The six young men in The Filharmonic, an all-Filipino American a cappella group, are adorable. That is, if you’re into well-dressed, charming and funny guys who also happen to have great vocal talent. Excuse my gushing, but after meeting The Filharmonic — vocalists VJ Rosales, Joe Caigoy, Trace Gaynor and Barry Fortgang; vocal bass Jules Cruz; and beatboxer Niko Del Rey — you can count me as a “Filharmaniac,” the affectionate moniker assigned to the group’s legions of enthusiastic fans.
The Filharmonic boys came together in 2013 to compete in season four of NBC’s musical competition The Sing-Off. Week after week, they wowed judges Ben Folds, Jewel and Shawn Stockman (of Boyz II Men) with their infectiously fun arrangements, which infused hip-hop beats, bright pop inflections and soulful vocals that invoked a classic ’90s R&B sound. The Filharmonic thrilled with renditions of “This Is How We Do It” (Montell Jordan), “Treasure” (Bruno Mars) and others; they made it all the way to the semi-finals, finishing in fourth place.
“We practiced so much,” says Caigoy, 26, the powerhouse singer of the sextet. “Thirteen hours a day.”
“We lived in that hotel for two months,” adds Cruz, 23. “It was so stressful being on a reality show, non-stop singing, your voice is dying.”
Del Rey, 24, quips, “My dad says we lost so much weight, from the first episode to the last.”
I ask if they felt disappointed by the elimination, and there is a brief silence. Then, Cruz, the de facto leader of the group, says, “It was the biggest relief.” The guys start to laugh, and everyone chimes in with stories about what happened the next day: They slept in, treated themselves to massages and just relaxed by the hotel pool.
“No rehearsal, no nothing,” says Cruz with a smile. “It was the first time we could leave on our own. It was great!”
In 2014, The Filharmonic traveled across the country as part of the Sing-Off tour. “We love performing,” says Caigoy. “The lights, the audience cheering. It’s surreal, crazy, fun. We feed off of that great energy.” In every city, they were greeted by rabid Filharmaniacs, who waved elaborately decorated posters and brought gifts for the boys. Caigoy recalls a meet-and-greet where one fan walked up to the table and spontaneously began to cry. “I’d never experienced anything like that. I was like, why are you crying? It’s only me,” he says, chuckling.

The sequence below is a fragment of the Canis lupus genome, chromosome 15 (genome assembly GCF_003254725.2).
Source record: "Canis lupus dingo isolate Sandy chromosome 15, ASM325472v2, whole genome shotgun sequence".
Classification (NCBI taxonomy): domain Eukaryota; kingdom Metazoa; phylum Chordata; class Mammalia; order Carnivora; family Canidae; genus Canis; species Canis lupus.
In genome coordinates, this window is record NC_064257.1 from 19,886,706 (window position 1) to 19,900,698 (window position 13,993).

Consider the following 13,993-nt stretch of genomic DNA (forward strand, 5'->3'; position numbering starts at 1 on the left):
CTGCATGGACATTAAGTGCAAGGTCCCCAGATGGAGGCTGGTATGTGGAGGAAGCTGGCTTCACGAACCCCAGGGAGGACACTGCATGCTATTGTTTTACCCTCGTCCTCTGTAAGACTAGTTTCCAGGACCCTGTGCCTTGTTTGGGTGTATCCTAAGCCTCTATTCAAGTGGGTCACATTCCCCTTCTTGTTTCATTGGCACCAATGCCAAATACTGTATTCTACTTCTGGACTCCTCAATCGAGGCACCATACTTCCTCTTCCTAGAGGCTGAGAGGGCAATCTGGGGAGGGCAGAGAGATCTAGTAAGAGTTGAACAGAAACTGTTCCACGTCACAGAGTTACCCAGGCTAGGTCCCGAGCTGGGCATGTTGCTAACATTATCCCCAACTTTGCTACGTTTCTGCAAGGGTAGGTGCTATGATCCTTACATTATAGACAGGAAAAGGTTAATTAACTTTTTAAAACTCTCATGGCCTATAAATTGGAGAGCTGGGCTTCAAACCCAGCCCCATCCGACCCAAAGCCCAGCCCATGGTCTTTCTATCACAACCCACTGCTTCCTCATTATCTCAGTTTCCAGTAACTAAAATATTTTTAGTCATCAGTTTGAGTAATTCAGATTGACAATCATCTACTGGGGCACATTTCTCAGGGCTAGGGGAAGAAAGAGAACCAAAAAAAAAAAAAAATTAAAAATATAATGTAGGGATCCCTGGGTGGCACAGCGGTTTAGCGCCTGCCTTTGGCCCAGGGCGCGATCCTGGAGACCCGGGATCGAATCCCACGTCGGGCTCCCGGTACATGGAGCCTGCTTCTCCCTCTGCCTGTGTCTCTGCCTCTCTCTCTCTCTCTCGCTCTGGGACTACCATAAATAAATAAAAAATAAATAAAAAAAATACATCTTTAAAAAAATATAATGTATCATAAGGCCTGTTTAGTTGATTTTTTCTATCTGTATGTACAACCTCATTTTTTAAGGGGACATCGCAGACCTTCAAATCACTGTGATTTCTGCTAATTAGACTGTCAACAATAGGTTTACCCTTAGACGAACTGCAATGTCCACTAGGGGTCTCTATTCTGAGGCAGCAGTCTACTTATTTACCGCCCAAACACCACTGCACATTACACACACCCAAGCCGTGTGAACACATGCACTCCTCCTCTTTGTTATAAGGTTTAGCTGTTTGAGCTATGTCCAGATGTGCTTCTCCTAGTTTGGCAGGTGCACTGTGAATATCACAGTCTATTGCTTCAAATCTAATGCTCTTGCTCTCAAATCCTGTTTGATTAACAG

On the day of the interview, the guys inadvertently dress in theme: Everyone wears shades of navy blue, rusty red and black. They’re effortlessly stylish, in a variety of V-neck tees, button-down shirts, Vans and baseball hats turned backwards. Rosales, 27, in a pair of Malcolm X glasses, is the only one with his shirt tucked.
Before The Sing-Off and the birth of The Filharmonic, Rosales was a solo artist and, at one time, a contestant on NBC’s The Voice. He describes the experience as “rough.” The scheme of the reality competition involves a blind audition for four celebrity judges with their backs turned; if the singer impresses, the judges may choose to swing their chairs to face the stage. For Rosales, however, not a single chair turned.
“I learned a lot about the industry and about myself as an artist,” Rosales says. “In the end, I learned I can’t do things alone. Things went downhill for me after The Voice, but when I joined The Filharmonic for The Sing-Off, everything brightened up. I enjoyed the process of singing again.”